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THEY MADE THEIR way out of the main block, crossing the crowded yard outside and into the school cafeteria, where they found a quiet, unoccupied table at the corner.

The hall was a beehive, with a regular influx of students, while others were exiting the place. Alan and Julie chatted freely, shared a joke or two over some freshly baked snacks and a bottle of soda each.

Afterwards, for the last few minutes of the period, they sat back on a long, red bench beneath a tree, cooling off and enjoying the warm weather, being all too aware of the occasional prying glances in their direction from many of the students walking by. There were many of such benches around the school compound where students usually lounged in, mostly after school hours and during free periods as well.

Wearing dark blue, denim pants, brown and white sneakers and a white LA Galaxy T-shirt, Alan had a relaxed mien about him; his legs outstretched and arms spread out on the head frame of the bench. Julie was still in her yellow jersey and sneakers, but rather than her mini play skirt, she’d taken a moment to head back to her room and put on green pants and a hat to keep the sun from her eyes. She looked adorable and Alan found himself staring a couple of times.

It was a breezy day and the shade provided by the overhanging branches was quite welcoming.

“So how are you preparing?” Julie asked quietly.

He looked at her, askance. “For?”

“For the finals?”

Alan paused. Then he grinned indifferently, shrugging. “There’s only little a boy can do, J,” he answered, calling by her fond alias. “But considering the circumstances, I’m giving it my best shot.”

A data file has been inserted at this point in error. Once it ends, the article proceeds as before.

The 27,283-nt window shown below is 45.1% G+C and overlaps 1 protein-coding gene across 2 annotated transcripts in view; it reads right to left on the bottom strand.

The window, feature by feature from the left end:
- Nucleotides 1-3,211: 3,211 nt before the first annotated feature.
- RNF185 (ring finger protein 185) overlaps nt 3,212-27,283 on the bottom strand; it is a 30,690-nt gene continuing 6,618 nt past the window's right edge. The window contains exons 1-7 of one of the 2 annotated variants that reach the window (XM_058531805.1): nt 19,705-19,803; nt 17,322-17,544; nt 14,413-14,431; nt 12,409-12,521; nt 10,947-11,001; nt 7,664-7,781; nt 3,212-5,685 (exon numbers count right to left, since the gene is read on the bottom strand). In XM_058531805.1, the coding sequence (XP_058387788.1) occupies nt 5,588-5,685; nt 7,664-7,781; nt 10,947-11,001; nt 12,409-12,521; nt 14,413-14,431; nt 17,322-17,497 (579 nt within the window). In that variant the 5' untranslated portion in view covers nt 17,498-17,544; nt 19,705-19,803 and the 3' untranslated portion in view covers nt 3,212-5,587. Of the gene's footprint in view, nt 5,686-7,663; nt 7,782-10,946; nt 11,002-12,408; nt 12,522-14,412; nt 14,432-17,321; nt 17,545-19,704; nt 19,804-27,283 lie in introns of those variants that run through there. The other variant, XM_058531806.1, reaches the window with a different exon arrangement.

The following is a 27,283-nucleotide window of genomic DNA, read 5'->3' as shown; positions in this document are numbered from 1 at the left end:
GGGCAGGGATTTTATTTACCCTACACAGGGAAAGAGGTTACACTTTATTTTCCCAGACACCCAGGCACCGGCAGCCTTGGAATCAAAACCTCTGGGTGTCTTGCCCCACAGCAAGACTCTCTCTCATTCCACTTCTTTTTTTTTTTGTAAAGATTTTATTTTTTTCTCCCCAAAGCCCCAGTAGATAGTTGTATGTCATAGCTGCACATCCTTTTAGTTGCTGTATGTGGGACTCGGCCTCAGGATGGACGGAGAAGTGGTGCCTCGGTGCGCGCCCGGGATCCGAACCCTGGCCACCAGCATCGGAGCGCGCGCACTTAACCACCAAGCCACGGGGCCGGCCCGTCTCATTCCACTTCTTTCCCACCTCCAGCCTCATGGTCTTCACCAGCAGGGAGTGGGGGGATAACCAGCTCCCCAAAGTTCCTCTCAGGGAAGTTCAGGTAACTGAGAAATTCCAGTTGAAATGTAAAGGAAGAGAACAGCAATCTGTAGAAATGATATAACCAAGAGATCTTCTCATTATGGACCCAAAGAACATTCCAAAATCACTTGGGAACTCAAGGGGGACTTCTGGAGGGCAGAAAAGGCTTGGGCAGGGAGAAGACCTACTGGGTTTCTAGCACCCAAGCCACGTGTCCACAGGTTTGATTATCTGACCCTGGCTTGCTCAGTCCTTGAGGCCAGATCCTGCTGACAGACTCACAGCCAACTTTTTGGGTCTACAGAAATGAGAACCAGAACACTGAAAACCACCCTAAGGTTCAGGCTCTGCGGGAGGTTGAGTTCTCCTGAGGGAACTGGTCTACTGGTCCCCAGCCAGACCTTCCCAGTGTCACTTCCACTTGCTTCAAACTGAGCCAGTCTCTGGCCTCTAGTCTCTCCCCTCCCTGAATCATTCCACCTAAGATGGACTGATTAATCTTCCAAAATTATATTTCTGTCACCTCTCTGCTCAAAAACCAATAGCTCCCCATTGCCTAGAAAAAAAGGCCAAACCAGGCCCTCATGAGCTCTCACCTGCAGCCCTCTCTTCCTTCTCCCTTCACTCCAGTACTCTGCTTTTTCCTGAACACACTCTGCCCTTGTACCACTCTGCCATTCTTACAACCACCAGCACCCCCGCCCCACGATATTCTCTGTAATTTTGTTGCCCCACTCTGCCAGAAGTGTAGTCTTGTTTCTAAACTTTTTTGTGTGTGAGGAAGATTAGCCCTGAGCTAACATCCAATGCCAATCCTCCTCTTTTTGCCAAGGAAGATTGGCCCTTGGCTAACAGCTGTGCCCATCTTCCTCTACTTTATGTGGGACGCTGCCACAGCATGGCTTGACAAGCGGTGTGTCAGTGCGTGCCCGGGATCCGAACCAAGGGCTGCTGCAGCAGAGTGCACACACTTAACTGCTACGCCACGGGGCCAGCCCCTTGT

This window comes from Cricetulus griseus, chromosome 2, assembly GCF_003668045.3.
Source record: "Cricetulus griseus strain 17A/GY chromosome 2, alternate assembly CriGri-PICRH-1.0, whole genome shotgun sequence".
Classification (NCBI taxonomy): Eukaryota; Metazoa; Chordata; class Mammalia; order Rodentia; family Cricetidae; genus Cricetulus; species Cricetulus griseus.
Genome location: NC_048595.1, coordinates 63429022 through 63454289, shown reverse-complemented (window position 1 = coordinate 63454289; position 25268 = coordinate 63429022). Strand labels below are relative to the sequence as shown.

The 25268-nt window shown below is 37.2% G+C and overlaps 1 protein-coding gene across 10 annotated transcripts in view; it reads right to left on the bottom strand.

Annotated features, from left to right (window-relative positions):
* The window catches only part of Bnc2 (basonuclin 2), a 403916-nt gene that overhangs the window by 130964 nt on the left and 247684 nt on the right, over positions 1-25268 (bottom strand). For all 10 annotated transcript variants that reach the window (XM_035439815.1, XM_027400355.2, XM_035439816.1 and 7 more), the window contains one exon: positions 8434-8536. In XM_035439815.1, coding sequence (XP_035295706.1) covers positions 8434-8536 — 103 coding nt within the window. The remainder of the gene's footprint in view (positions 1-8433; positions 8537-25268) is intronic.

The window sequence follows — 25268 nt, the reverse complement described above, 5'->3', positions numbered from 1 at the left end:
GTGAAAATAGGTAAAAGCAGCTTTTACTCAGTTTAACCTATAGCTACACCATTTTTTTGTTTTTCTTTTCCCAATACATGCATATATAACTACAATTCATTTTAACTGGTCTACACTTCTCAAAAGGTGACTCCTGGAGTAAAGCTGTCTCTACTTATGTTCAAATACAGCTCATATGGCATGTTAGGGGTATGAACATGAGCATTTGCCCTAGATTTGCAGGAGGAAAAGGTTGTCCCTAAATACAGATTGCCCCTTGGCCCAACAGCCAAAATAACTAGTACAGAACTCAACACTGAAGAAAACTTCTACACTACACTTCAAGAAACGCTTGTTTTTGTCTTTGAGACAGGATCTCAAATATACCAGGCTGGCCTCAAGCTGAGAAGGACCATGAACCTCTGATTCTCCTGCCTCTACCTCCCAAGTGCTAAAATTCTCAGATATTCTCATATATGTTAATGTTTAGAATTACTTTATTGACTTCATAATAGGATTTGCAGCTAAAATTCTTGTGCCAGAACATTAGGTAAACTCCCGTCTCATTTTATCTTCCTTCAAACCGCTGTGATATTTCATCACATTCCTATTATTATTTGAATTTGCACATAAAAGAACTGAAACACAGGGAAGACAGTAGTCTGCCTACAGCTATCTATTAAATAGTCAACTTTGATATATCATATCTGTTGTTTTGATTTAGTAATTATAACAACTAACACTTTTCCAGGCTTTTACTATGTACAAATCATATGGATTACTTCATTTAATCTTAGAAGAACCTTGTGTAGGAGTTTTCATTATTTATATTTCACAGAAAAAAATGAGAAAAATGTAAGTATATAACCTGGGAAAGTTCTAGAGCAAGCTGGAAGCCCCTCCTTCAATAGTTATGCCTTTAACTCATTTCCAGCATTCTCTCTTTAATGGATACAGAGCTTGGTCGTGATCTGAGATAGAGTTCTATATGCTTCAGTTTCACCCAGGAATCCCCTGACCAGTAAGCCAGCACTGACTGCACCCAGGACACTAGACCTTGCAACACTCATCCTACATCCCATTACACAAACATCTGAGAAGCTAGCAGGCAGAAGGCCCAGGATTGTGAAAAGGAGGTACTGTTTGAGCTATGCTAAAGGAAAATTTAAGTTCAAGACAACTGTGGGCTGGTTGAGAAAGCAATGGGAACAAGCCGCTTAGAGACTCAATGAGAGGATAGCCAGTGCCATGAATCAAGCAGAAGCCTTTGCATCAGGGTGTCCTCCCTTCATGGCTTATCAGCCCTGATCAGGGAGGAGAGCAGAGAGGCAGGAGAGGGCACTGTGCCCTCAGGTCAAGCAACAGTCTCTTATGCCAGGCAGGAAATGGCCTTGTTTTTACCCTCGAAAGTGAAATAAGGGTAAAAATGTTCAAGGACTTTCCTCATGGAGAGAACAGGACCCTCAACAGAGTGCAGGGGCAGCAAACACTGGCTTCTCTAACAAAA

She looked at him. “As always?”

“You bet.” Then he paused uncertainly and started twiddling his fingers. His attention shifted momentarily to a couple of junior girls skipping rope beneath one of the trees, and to a car just pulling up in the parking lot of the principal’s office.

Noticing the cloud that seemed to have settled over his countenance suddenly, Julie said, “What’s eating you?”

He sighed. “Home trouble, as always.”

“What happened?”

Alan hesitated, stared at her. “They’re not getting along so good, Julie.”

She paused, thinking of what to say. Finally: “Too bad. I’m sorry, Al.”

“Yeah, me too.”

“But it’s not your fault that your parents aren’t getting along, Alan,” she stated quietly. “Do cheer up.”

“I know. But still it’s killing me, J,” he said in despair. “I feel so awful about it when they nag and tear at each other.”

Julie paused again. “Maybe you should try speaking with them, Al.”

He scoffed, grinned slyly. “They won’t listen, Julie.”

“But they might. I always speak to my parents when they have an argument,” she insisted. “They listen.”

“Then you’re lucky,” Alan muttered quietly, unimpressed.

“You can speak with your Mom, at least, can’t you?”

Alan shook his head warily. “I’ve tried, Julie. Didn’t work. Nothing seems to be working with my parents anymore.”

“Is it that bad?”

He nodded. “My dad’s business isn’t doing so well, and now he thinks my mom’s cheating on him with her boss at work.”

Julie paused and looked at him. “Is she?”


“Is your mom seeing someone else?”